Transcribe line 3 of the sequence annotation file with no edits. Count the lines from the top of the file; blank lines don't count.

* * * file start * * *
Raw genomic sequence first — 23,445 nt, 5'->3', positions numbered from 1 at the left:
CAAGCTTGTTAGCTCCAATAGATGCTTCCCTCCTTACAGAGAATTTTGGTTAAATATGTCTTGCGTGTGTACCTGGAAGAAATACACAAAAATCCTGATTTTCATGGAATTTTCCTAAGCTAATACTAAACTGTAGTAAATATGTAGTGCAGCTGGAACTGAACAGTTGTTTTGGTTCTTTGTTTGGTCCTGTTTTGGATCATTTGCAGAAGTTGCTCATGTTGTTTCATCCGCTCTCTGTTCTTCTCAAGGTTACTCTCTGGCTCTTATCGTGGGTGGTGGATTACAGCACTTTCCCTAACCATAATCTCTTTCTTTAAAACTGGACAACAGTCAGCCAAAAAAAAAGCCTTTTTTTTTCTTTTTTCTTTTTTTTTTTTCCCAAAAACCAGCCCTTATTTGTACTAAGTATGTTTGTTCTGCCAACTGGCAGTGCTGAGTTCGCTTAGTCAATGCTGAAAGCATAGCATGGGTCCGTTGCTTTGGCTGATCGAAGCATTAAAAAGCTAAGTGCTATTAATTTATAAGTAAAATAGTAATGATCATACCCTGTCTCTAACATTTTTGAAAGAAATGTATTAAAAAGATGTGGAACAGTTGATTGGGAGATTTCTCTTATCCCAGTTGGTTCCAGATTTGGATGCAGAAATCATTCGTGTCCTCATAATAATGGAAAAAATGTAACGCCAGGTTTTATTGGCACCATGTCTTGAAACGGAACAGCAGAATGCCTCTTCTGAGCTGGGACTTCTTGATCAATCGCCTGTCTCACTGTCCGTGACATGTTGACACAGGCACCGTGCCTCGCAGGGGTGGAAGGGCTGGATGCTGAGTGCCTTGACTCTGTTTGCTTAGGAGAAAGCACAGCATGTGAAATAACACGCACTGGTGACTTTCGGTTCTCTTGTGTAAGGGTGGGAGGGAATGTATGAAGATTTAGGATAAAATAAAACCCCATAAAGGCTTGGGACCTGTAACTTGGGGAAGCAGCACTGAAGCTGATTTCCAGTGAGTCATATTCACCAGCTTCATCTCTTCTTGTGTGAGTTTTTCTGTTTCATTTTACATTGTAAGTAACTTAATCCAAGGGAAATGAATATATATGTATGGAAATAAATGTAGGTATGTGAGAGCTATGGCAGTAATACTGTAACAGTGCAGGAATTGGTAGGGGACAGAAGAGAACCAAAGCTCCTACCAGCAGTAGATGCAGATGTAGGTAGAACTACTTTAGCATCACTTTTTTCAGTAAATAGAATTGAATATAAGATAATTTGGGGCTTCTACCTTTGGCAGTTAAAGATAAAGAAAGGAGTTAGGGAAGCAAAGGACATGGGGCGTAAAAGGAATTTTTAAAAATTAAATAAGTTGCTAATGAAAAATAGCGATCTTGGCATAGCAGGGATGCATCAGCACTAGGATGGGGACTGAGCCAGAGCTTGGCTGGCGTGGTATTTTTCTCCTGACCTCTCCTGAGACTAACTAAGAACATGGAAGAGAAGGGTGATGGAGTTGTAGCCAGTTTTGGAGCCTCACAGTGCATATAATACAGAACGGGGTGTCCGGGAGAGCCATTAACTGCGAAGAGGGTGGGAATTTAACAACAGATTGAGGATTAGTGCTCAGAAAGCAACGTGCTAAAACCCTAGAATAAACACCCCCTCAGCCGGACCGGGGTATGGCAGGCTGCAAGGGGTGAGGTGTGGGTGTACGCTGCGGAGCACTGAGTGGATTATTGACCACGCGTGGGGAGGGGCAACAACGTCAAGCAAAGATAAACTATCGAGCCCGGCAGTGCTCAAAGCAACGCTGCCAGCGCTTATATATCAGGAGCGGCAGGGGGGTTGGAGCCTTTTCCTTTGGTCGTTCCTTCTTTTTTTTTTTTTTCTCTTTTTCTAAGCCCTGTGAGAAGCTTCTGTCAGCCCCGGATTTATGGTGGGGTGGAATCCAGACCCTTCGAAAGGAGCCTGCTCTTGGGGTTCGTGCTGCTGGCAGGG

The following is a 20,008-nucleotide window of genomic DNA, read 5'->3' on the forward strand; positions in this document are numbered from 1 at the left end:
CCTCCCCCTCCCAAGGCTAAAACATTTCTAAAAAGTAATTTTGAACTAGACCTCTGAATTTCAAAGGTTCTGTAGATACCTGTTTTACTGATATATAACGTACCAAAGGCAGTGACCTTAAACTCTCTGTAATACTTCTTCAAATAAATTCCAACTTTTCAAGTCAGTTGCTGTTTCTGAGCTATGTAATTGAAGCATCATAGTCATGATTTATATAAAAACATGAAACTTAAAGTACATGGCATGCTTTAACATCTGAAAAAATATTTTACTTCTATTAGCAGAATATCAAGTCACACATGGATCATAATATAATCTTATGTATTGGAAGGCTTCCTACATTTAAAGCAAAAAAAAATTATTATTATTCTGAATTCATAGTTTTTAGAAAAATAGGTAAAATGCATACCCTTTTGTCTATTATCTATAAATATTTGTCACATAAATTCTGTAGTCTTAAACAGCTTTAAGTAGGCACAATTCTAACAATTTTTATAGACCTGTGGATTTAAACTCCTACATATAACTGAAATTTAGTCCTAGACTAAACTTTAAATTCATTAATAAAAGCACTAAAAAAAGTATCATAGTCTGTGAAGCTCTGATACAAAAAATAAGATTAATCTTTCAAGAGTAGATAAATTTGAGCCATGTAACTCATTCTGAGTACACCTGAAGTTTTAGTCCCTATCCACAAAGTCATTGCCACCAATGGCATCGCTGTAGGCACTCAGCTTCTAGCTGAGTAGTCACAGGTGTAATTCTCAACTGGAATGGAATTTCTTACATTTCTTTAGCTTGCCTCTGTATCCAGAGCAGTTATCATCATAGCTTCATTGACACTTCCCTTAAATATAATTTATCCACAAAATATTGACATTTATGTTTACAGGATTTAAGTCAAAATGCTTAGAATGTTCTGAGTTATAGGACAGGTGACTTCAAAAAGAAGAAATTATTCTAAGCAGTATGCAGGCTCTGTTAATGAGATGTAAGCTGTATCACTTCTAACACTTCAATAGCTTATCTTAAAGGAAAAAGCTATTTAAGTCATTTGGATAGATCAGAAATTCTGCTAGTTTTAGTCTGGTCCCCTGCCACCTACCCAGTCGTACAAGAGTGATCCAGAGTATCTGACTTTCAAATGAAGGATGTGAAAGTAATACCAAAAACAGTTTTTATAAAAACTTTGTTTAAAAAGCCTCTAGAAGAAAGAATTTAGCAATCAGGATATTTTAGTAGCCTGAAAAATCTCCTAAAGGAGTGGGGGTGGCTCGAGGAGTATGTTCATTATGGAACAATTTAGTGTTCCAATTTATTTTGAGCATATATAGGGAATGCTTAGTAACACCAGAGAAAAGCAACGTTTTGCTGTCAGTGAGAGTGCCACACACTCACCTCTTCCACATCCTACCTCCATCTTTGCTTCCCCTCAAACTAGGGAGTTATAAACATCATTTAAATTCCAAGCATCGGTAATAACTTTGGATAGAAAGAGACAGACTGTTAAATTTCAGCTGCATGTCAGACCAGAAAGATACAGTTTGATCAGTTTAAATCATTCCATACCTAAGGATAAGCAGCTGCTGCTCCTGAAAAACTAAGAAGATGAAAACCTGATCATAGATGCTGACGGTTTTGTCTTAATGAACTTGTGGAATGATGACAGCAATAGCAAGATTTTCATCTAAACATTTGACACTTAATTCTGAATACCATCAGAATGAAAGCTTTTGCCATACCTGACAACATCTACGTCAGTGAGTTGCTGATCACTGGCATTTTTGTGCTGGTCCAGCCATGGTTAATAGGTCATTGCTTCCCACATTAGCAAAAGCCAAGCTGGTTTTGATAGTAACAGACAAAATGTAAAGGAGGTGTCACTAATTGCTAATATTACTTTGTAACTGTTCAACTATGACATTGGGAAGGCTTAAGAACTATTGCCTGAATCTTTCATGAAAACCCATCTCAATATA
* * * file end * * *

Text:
The following is a 20,008-nucleotide window of genomic DNA, read 5'->3' on the forward strand; positions in this document are numbered from 1 at the left end: